Preservation and Research of Sacred Sites by the Zuni Indian Tribe of New Mexico

By Mills, Barbara J.; Ferguson, T. J. | Human Organization, Spring 1998 | Go to article overview
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Preservation and Research of Sacred Sites by the Zuni Indian Tribe of New Mexico


Mills, Barbara J., Ferguson, T. J., Human Organization


Sacred sites are important in the ceremonial life of the Zuni Indians of the American Southwest. To protect these sites, both on and off the Zuni Indian Reservation. the Zuni Tribe has used two research and management strategies: (1) historic preservation, and (2) legislation and litigation. In this article, the Zuni Tribe's use of historic preservation to manage sacred sites is analyzed using the report series of the Zuni Archaeology Program. While sacred sites were only a small fraction of the total number of sites recorded, the treatment of these sites as cultural resources resulted in their protection. The Zuni Tribe has also successfully managed sacred sites through special Federal legislation and litigation of land claims. In two instances, sacred places have been added to the Zuni Reservation. Although the strategies employed by the Zuni Tribe have generally been successful, our analysis identifies two as yet unresolved issues: (1) the limited ability of archaeologists to recognize sacred sites, and (2) the unknown impact that may result from the reduction of a dynamic oral tradition to the literate scholarly and legal forms of the dominant society.

Key words: Zuni Indians, sacred sites, historic preservation, archaeology; US, Southwest, New Mexico

The protection of sacred sites poses special challenges to national and international heritage preservation programs (Carmichael et al. eds. 1994). The Zuni Indians of New Mexico have actively pursued protection of their sacred sites over the past two decades, providing an example of the diverse means through which contemporary tribes in the United States have access to sacred sites protection and the varied contexts in which anthropological knowledge may be employed in the process. Zuni ceremonial life involves the ritual use of many locations, many of which are located off their reservation. In this article, we summarize how the Zuni Tribe has successfully protected sacred sites, which we define as places with ritual importance, through two major means: (1) the historic preservation process, especially the activities of the tribe's own archaeology program; and (2) legislation and litigation.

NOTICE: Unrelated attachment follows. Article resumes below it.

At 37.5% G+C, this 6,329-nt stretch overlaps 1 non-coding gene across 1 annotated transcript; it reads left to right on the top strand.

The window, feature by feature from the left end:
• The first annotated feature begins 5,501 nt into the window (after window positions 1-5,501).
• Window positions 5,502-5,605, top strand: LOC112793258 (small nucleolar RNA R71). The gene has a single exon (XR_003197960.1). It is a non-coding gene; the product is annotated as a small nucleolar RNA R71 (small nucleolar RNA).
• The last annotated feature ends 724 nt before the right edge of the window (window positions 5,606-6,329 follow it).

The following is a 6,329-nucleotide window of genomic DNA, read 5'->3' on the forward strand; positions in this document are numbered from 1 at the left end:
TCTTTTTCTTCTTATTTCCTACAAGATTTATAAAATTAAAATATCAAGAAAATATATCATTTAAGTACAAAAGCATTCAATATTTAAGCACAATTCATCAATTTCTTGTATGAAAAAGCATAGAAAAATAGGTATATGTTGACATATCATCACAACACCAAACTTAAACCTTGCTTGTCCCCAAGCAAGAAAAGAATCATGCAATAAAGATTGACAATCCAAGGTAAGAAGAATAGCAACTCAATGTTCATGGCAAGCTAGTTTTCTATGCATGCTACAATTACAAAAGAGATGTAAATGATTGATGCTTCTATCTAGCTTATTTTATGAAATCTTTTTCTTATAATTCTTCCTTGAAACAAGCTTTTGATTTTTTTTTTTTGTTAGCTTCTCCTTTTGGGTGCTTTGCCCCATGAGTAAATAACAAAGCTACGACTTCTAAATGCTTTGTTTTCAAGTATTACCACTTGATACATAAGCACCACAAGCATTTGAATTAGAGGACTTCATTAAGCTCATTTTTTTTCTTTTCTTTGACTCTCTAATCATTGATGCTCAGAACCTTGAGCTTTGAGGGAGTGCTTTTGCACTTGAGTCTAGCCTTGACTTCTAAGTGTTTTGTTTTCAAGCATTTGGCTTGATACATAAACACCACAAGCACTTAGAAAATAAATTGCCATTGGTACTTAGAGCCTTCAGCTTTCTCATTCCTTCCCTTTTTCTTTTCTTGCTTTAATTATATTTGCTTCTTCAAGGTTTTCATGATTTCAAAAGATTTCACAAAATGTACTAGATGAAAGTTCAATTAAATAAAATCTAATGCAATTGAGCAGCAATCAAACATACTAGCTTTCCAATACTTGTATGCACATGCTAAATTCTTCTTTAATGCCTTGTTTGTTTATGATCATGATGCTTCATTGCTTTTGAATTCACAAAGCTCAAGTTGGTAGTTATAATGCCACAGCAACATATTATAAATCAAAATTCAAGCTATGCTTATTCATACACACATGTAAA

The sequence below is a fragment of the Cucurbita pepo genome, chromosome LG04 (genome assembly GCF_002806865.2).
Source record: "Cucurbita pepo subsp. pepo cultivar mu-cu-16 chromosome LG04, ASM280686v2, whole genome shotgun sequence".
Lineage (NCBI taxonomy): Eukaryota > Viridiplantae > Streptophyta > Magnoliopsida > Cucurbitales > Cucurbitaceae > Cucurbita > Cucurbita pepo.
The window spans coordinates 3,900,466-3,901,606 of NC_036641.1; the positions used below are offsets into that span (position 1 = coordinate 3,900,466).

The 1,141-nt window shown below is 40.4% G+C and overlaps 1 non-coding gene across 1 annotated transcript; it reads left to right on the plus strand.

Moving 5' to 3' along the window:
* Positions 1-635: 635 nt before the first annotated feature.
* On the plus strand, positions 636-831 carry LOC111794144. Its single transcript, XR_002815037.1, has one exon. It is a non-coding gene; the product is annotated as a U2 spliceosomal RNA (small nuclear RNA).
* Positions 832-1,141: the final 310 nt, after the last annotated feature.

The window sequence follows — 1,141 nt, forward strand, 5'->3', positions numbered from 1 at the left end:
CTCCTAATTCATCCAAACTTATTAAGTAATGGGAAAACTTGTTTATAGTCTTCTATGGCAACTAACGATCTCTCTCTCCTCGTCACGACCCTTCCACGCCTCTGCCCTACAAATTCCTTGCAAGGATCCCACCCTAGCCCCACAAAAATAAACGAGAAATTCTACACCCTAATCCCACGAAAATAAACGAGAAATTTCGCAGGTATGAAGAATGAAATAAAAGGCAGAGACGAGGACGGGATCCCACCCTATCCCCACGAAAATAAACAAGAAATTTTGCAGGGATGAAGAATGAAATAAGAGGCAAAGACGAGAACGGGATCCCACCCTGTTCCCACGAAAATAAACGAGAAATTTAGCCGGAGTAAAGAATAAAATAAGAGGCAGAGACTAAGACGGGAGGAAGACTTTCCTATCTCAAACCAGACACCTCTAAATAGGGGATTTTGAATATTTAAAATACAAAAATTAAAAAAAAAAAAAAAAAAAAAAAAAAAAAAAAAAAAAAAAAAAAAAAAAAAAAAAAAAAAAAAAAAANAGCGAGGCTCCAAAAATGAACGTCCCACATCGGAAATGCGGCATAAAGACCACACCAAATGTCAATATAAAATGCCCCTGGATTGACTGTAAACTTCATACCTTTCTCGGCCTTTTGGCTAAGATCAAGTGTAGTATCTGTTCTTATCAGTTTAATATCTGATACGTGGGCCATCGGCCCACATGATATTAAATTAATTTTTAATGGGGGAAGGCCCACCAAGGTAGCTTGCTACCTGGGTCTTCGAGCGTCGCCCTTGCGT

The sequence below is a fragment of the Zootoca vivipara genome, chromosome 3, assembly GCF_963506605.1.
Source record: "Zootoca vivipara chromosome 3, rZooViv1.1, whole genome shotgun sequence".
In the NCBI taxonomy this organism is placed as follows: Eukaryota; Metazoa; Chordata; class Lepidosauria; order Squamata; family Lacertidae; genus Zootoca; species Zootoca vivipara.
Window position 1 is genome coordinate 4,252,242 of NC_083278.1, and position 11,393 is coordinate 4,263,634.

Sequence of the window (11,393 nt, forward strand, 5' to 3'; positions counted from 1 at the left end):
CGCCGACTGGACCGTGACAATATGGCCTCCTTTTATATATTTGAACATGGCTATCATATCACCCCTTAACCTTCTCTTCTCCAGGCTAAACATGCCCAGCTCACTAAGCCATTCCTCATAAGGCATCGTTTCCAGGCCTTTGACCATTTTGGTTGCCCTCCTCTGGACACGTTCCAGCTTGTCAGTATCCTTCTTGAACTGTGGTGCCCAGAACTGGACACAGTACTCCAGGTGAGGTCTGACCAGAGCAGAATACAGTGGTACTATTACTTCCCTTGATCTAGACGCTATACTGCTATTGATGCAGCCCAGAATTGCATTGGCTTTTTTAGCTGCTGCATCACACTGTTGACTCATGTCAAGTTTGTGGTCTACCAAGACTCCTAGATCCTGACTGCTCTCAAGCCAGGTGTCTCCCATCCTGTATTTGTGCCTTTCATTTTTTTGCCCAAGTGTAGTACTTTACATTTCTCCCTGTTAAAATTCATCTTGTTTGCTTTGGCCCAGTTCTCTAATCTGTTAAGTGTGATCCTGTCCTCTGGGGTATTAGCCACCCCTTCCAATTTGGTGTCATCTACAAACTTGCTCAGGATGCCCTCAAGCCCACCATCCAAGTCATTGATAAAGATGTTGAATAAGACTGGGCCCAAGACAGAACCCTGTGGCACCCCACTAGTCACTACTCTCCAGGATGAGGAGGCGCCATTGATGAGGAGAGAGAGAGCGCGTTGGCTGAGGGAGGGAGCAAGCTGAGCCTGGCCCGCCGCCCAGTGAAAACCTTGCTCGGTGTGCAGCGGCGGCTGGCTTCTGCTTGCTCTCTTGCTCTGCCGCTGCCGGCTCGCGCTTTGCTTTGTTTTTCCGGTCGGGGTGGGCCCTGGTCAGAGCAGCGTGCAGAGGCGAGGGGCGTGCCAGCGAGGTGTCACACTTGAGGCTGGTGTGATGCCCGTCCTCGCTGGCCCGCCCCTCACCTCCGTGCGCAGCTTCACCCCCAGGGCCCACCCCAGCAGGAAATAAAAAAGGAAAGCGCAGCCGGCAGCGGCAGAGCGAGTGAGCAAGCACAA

We begin this article with a brief overview of the cultural context of sacred sites at Zuni. Next, we discuss how the historic preservation process works at Zuni and analyze how the tribe used this to protect sacred sites. We then discuss several cases where the Zuni Tribe has been able to protect sites through the legislative and legal systems. We conclude with a summary of the benefits of each of these strategies of sacred sites protection and discussion of some of the issues raised by this case study. One of these issues is the limited ability of archaeologists to recognize sacred sites, which, in turn, limits the effectiveness of the historic preservation process. The use of Zuni cultural advisors provides a means to overcome the limitations of archaeology. Another issue is the yet unknown impact that will ensue from the reduction of a dynamic oral tradition to the literate scholarly and legal forms of the dominant society.

The Cultural Context

The Pueblo of Zuni is a federally recognized tribe of North American Indians that occupies a portion of the high plateaus of the American Southwest. It is one of the largest of a related group of tribes known as Pueblos (Eggan 1979), with a population of about 10,000 tribal members (Anyon and Ferguson 1995). Most tribal members live on the Zuni Indian Reservation, encompassing four tracts of trust land with a total area of 655 square miles in western New Mexico and eastern Arizona, as well as some additional fee land not held in trust. The original extent of the Zuni land use system was, however, much larger, encompassing over 24,000 square mile (Ferguson 1989; Ferguson and Hart 1985). The Zuni have a complex socioreligious structure, one that has brought them a large share of anthropological study during the last century.

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